China's consumer price index (CPI), the main gauge of inflation, is estimated to settle at around 6.4 percent in July, according to a Bank of Communications report.
The figure drops 0.7 percentage point from June's 7.1 percent.
Sun Mingchuan, a Lehman Brothers economist, said he expected the CPI to drop to about 6.7 percent in July, according to a Shanghai Daily report.
Sun attributed the drop in inflation to a stabilized supply of food after the government rolled out subsidies for farmers and imposed some limits on food exports.
Last month, the price of agricultural products rose slightly while the cost of meat dropped, according to the National Development and Reform Commission.
Also, the wholesale price index of national agricultural products in July increased fractionally to 162.7, only 1.1 percentage points higher than that in June, according to figures released by the Ministry of Agriculture.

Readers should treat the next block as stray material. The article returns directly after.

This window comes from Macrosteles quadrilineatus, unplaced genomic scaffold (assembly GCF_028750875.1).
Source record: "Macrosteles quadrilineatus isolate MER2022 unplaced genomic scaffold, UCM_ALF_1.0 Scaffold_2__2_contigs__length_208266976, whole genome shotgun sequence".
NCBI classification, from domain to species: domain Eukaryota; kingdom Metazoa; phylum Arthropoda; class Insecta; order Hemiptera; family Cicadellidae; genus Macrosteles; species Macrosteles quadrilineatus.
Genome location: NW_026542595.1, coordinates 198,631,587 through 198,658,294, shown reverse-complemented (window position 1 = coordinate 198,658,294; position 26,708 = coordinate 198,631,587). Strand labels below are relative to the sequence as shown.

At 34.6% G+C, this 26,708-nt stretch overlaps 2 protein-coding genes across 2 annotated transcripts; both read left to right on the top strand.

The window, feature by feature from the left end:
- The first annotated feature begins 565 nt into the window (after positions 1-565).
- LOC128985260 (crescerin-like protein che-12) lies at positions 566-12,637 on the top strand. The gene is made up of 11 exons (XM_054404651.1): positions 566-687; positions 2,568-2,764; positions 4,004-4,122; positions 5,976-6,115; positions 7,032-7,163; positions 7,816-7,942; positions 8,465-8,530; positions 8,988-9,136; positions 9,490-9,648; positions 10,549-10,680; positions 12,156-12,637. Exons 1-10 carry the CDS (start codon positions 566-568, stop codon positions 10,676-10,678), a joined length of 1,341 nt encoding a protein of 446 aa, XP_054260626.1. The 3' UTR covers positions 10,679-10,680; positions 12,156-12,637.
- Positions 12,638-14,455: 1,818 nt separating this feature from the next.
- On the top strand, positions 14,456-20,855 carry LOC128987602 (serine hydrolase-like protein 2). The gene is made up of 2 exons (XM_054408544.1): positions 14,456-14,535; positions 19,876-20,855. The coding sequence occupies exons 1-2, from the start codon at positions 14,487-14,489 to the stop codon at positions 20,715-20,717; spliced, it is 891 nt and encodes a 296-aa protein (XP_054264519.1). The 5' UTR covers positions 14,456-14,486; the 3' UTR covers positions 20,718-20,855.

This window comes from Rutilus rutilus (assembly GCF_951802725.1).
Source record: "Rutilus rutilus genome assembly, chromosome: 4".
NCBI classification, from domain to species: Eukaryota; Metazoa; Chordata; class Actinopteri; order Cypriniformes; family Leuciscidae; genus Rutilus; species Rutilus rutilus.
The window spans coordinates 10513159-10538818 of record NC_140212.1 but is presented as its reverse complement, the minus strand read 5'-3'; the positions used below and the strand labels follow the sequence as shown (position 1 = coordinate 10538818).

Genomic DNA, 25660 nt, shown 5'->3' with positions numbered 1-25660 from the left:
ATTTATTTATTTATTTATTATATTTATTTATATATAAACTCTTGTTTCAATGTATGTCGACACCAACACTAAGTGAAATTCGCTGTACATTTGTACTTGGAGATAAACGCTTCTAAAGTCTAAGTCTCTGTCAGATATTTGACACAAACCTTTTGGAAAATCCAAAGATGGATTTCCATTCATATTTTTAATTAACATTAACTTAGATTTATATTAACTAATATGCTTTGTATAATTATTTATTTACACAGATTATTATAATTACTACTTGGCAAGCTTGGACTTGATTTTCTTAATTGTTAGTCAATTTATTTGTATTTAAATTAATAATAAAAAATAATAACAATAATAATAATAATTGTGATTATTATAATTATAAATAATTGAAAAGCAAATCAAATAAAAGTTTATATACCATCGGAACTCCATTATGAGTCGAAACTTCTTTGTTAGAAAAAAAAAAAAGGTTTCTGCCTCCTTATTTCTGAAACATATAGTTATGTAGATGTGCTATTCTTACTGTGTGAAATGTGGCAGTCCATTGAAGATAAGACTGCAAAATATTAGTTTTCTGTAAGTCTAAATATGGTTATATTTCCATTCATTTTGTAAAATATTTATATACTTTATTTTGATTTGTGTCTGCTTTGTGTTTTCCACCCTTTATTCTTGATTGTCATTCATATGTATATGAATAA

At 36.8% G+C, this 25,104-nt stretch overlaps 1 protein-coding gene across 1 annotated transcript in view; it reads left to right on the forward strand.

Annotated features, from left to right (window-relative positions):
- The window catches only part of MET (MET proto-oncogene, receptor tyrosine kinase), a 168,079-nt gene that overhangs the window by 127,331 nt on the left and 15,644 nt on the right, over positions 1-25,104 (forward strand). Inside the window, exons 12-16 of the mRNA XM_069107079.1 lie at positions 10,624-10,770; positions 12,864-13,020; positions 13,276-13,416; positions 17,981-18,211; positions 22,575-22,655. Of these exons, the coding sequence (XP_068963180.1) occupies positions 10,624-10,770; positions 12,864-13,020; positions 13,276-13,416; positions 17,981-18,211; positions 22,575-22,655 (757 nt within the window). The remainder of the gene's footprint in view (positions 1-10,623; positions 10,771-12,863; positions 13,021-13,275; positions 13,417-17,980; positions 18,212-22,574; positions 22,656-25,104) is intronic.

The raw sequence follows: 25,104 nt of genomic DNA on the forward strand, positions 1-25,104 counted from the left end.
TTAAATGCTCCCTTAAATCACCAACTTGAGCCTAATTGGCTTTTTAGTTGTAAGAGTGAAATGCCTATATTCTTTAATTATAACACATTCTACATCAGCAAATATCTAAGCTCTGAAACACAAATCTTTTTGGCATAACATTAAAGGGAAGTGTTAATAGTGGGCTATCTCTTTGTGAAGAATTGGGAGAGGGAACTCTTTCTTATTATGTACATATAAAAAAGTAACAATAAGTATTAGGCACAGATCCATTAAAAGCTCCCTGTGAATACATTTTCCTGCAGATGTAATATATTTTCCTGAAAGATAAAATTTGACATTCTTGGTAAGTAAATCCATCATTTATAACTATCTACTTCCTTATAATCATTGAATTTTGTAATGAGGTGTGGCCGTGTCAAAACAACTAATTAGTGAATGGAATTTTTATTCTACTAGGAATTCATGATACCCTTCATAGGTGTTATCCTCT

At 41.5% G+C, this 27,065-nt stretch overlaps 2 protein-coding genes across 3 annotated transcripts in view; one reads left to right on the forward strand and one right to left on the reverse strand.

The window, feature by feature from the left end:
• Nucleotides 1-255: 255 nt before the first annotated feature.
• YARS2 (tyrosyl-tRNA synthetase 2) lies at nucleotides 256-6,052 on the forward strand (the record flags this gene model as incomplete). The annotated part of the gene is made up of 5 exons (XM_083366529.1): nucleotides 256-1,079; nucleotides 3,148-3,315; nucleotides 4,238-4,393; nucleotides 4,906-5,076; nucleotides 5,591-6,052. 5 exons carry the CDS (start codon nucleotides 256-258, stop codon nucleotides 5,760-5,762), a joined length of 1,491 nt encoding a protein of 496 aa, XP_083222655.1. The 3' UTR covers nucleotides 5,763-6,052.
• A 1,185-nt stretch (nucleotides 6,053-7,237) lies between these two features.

Although the slower CPI rise last month was at least partially due to easing food prices, the country's adjustments on oil and electricity prices may add some inflationary pressure.
China's top economic planner announced in June the raising of prices of gasoline, diesel oil, aviation kerosene and electricity. The report says it may promote price hikes of non-food products.
(Xinhua News Agency August 4, 2008)